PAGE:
Sociogenomics has rapidly become one of the trendiest sciences of the new millennium. Practitioners view human nature and life outcomes as the result of genetic and social factors. In Social by Nature , Catherine Bliss recognizes the promise of this interdisciplinary young science, but also questions its implications for the future. As she points out, the claim that genetic similarities cause groups of people to behave in similar ways is not newand a dark history of eugenics warns us of its dangers.
Over the last decade, sociogenomics has enjoyed a largely uncritical rise to prominence and acceptance in popular culture. Researchers have published studies showing that things like educational attainment, gang membership, and life satisfaction are encoded in our DNA long before we say our first word. Strangely, unlike the racial debates over IQ scores in the '70s and '90s, sociogenomics has not received any major backlash. By exposing the shocking parallels between sociogenomics and older, long-discredited, sciences, Bliss persuasively argues for a more thoughtful public reception of any study that reduces human nature to a mere sequence of genes.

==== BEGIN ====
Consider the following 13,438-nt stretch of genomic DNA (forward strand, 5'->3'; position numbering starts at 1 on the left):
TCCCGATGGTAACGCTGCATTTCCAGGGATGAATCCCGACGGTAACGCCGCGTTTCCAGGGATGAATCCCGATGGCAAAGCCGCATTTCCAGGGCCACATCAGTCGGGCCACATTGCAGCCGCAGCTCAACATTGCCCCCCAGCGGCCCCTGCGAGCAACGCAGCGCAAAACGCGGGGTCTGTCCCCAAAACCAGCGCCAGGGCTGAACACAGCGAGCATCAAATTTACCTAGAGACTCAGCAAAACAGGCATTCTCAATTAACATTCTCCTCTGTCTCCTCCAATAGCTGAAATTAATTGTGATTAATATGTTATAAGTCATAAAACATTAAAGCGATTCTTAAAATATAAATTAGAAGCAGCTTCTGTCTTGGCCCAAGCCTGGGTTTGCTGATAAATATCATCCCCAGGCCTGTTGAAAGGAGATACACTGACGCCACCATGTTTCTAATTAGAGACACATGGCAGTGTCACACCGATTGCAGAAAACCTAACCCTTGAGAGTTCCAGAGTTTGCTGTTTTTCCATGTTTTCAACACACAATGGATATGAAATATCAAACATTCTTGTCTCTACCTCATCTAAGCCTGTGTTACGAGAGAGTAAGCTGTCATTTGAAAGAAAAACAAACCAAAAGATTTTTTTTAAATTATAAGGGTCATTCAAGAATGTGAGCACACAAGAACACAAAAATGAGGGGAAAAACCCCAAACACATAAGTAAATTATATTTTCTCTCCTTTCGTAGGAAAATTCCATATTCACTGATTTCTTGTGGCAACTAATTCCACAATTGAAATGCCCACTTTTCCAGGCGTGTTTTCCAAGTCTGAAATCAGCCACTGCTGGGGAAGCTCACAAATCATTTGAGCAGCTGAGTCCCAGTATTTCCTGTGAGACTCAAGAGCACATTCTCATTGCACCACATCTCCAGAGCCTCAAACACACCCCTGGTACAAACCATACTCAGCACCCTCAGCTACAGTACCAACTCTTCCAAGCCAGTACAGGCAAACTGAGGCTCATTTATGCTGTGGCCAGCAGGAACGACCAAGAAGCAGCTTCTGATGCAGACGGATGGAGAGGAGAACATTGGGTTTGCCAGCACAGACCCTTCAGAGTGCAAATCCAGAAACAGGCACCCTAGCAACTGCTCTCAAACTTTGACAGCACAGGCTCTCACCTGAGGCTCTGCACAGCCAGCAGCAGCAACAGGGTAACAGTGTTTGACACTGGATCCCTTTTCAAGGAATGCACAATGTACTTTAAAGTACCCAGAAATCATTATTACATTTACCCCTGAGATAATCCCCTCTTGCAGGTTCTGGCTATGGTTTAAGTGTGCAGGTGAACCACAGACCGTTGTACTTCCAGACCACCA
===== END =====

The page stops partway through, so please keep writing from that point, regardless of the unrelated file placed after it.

This book is a powerful call for researchers to approach their work in more socially responsible ways, and a must-read for anyone who wants to better understand the scholarship that impacts how we see ourselves and our society.
|Publisher:||Stanford University Press|
|Product dimensions:||6.00(w) x 9.00(h) x (d)|
About the Author
Catherine Bliss is Associate Professor of Sociology at the University of California, San Francisco. She is the author of Race Decoded: The Genomic Fight for Social Justice (Stanford, 2012), which won the Oliver Cromwell Cox Book Award from the American Sociological Association.
Table of Contents
Contents and Abstracts
1Genes and Their Environments
Chapter 1 provides a social history of the "nature-nurture" divide. Starting with protobiological notions at work in early modern thought and moving forward to modern and late modern biology, this chapter reveals the roots of today's gene-environment emphasis. Situating social genomics amid long-standing sciences such as sociobiology and behavior genetics, and more recent fields such as evolutionary psychology and neuropolitics, it examines the features specific to today's sociogenomic paradigm.